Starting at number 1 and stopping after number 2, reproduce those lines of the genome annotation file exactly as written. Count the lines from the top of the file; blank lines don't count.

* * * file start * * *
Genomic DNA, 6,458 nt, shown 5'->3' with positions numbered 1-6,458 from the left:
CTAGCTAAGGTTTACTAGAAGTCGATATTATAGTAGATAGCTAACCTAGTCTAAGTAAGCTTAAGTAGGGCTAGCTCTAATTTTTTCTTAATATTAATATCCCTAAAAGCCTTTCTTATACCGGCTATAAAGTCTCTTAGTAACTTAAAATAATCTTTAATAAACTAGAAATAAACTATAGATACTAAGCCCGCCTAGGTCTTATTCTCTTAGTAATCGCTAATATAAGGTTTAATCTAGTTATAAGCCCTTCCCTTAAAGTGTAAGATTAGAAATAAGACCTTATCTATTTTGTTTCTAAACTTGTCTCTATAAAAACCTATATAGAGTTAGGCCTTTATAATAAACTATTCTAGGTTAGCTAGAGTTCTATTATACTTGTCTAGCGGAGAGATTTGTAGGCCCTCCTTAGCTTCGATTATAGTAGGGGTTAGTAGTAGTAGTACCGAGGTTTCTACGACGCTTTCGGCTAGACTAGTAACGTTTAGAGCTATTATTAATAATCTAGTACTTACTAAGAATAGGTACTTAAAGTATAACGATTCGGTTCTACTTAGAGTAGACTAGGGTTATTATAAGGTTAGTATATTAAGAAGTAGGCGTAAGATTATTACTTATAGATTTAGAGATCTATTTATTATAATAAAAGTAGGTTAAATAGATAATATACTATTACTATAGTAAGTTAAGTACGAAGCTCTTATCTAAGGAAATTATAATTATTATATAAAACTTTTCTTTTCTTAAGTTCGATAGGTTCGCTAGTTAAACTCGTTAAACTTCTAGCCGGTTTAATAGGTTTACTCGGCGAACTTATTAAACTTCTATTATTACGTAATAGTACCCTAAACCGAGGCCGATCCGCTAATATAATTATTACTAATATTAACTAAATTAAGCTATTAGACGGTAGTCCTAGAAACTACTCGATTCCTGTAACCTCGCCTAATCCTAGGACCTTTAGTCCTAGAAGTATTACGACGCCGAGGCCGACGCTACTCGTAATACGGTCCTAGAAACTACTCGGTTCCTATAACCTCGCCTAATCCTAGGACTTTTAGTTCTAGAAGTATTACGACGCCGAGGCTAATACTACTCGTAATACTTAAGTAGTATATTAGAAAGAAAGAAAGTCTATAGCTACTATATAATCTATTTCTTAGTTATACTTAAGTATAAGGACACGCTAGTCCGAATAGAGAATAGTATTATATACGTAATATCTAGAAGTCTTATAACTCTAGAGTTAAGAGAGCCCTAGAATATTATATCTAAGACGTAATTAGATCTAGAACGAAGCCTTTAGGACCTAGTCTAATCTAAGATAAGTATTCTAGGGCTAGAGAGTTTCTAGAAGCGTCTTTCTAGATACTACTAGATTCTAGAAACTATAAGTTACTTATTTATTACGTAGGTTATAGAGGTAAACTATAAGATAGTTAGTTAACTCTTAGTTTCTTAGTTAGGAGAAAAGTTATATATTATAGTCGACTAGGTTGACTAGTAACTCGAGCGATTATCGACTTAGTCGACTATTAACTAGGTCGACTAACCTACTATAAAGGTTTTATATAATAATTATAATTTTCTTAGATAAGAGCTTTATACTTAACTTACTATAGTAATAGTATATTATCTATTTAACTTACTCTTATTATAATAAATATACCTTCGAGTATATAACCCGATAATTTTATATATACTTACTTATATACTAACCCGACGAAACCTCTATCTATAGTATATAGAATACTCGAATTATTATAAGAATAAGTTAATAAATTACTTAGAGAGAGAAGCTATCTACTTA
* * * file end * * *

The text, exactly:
Genomic DNA, 6,458 nt, shown 5'->3' with positions numbered 1-6,458 from the left:
CTAGCTAAGGTTTACTAGAAGTCGATATTATAGTAGATAGCTAACCTAGTCTAAGTAAGCTTAAGTAGGGCTAGCTCTAATTTTTTCTTAATATTAATATCCCTAAAAGCCTTTCTTATACCGGCTATAAAGTCTCTTAGTAACTTAAAATAATCTTTAATAAACTAGAAATAAACTATAGATACTAAGCCCGCCTAGGTCTTATTCTCTTAGTAATCGCTAATATAAGGTTTAATCTAGTTATAAGCCCTTCCCTTAAAGTGTAAGATTAGAAATAAGACCTTATCTATTTTGTTTCTAAACTTGTCTCTATAAAAACCTATATAGAGTTAGGCCTTTATAATAAACTATTCTAGGTTAGCTAGAGTTCTATTATACTTGTCTAGCGGAGAGATTTGTAGGCCCTCCTTAGCTTCGATTATAGTAGGGGTTAGTAGTAGTAGTACCGAGGTTTCTACGACGCTTTCGGCTAGACTAGTAACGTTTAGAGCTATTATTAATAATCTAGTACTTACTAAGAATAGGTACTTAAAGTATAACGATTCGGTTCTACTTAGAGTAGACTAGGGTTATTATAAGGTTAGTATATTAAGAAGTAGGCGTAAGATTATTACTTATAGATTTAGAGATCTATTTATTATAATAAAAGTAGGTTAAATAGATAATATACTATTACTATAGTAAGTTAAGTACGAAGCTCTTATCTAAGGAAATTATAATTATTATATAAAACTTTTCTTTTCTTAAGTTCGATAGGTTCGCTAGTTAAACTCGTTAAACTTCTAGCCGGTTTAATAGGTTTACTCGGCGAACTTATTAAACTTCTATTATTACGTAATAGTACCCTAAACCGAGGCCGATCCGCTAATATAATTATTACTAATATTAACTAAATTAAGCTATTAGACGGTAGTCCTAGAAACTACTCGATTCCTGTAACCTCGCCTAATCCTAGGACCTTTAGTCCTAGAAGTATTACGACGCCGAGGCCGACGCTACTCGTAATACGGTCCTAGAAACTACTCGGTTCCTATAACCTCGCCTAATCCTAGGACTTTTAGTTCTAGAAGTATTACGACGCCGAGGCTAATACTACTCGTAATACTTAAGTAGTATATTAGAAAGAAAGAAAGTCTATAGCTACTATATAATCTATTTCTTAGTTATACTTAAGTATAAGGACACGCTAGTCCGAATAGAGAATAGTATTATATACGTAATATCTAGAAGTCTTATAACTCTAGAGTTAAGAGAGCCCTAGAATATTATATCTAAGACGTAATTAGATCTAGAACGAAGCCTTTAGGACCTAGTCTAATCTAAGATAAGTATTCTAGGGCTAGAGAGTTTCTAGAAGCGTCTTTCTAGATACTACTAGATTCTAGAAACTATAAGTTACTTATTTATTACGTAGGTTATAGAGGTAAACTATAAGATAGTTAGTTAACTCTTAGTTTCTTAGTTAGGAGAAAAGTTATATATTATAGTCGACTAGGTTGACTAGTAACTCGAGCGATTATCGACTTAGTCGACTATTAACTAGGTCGACTAACCTACTATAAAGGTTTTATATAATAATTATAATTTTCTTAGATAAGAGCTTTATACTTAACTTACTATAGTAATAGTATATTATCTATTTAACTTACTCTTATTATAATAAATATACCTTCGAGTATATAACCCGATAATTTTATATATACTTACTTATATACTAACCCGACGAAACCTCTATCTATAGTATATAGAATACTCGAATTATTATAAGAATAAGTTAATAAATTACTTAGAGAGAGAAGCTATCTACTTA